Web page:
Restoration

View over the tomb of Tia and TiaUnlike all of the other larger tombs in the necropolis, the monument of Tia was constructed almost entirely out of limestone. This meant that it had served as a useful quarry over the centuries. Little of the original structure remained apparent after excavation. The tomb also had a separate small pyramid at its rear, clad with limestone over a rough mudbrick and rubble core. Following excavation in the early 1980s, a limited restoration took place. This included the partial reconstruction of a number of square pillars in plastered brick; the building up of stone rubble walls around the south chapel with its surviving relief decoration; and the reinstatement of some of the pyramid's facing blocks.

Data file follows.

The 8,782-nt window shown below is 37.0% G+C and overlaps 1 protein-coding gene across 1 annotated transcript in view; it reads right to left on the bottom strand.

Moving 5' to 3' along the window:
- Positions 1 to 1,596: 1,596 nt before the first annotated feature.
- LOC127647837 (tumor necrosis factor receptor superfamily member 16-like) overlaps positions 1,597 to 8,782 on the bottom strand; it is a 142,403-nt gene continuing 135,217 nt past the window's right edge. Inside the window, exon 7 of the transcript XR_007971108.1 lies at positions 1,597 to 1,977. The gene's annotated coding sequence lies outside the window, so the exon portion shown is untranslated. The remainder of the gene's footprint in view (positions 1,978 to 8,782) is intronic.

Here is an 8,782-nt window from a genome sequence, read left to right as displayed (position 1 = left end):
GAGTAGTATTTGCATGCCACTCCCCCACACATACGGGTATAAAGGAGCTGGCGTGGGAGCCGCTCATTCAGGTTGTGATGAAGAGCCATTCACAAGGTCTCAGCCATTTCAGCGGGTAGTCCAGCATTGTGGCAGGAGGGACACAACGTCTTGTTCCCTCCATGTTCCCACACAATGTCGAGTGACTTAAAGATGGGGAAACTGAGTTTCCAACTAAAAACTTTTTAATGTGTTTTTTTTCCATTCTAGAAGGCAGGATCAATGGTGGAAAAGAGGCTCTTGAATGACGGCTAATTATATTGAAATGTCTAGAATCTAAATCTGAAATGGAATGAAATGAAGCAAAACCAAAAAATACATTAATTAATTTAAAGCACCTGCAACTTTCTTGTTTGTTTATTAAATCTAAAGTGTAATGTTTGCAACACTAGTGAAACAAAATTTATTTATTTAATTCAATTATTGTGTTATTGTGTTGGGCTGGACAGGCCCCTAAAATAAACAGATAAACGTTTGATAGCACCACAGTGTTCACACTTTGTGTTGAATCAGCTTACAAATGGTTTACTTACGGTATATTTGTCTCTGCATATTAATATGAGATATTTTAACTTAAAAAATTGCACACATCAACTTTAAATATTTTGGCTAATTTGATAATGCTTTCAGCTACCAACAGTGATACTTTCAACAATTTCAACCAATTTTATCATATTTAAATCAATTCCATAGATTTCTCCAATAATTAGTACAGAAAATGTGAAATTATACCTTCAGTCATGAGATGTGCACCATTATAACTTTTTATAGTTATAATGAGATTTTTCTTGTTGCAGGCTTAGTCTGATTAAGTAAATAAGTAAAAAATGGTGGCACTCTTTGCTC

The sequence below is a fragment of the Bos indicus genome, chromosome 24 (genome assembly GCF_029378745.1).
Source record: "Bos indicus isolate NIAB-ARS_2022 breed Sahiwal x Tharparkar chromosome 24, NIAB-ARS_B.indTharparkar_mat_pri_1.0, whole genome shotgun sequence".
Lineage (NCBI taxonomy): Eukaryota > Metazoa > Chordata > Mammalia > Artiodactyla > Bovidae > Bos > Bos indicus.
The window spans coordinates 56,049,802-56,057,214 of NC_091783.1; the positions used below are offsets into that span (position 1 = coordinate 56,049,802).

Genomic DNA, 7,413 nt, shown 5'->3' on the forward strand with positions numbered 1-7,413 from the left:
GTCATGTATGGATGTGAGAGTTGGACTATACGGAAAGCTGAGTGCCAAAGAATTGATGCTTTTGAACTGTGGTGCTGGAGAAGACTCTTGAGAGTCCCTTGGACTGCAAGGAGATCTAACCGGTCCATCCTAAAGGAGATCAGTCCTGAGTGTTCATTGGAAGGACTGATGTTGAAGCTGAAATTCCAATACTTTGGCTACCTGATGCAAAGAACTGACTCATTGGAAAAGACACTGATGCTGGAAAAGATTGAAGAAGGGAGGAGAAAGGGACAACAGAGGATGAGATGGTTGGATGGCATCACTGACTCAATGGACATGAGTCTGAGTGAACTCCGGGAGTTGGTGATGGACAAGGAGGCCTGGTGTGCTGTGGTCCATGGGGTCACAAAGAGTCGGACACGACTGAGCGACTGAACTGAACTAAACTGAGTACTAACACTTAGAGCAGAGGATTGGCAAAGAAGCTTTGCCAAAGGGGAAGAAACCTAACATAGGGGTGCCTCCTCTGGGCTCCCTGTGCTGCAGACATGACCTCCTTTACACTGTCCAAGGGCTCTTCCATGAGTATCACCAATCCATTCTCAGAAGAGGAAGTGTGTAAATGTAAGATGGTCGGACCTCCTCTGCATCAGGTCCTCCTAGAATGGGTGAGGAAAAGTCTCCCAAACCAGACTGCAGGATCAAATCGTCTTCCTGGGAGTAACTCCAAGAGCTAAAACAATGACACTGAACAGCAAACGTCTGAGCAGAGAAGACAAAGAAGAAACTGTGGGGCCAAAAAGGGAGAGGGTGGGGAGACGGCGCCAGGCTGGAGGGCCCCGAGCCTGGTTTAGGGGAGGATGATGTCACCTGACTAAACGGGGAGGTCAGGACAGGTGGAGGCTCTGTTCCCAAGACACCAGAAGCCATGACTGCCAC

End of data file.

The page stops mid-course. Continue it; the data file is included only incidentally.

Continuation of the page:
In 2006, a second phase of work was commenced. This included the rebuilding of the perimeter wall of the tomb in stone rubble with lime mortar. Clues for their outlines were given by surviving stonework and builders' marks on paving slabs. All the rubble walls were then plastered with a lime render to create a clear distinction between original and new work. A number of decorated blocks from the tomb were put on display in a series of covered niches set over the reconstructed walls. The entire area of the tomb chapels was roofed with a new steel frame structure in order to protect the original reliefs. The decayed core of the pyramid was consolidated with limestone rubble in a stepped section, later rendered. The stone pylon at the entrance to the tomb was consolidated in a similar manner, and a new visitor information panel was mounted here. Opening ventilated timber cupboards were also installed here in four exposed locations. The mudbrick walls of the forecourt were restored and gaps in the pavement filled with new stone.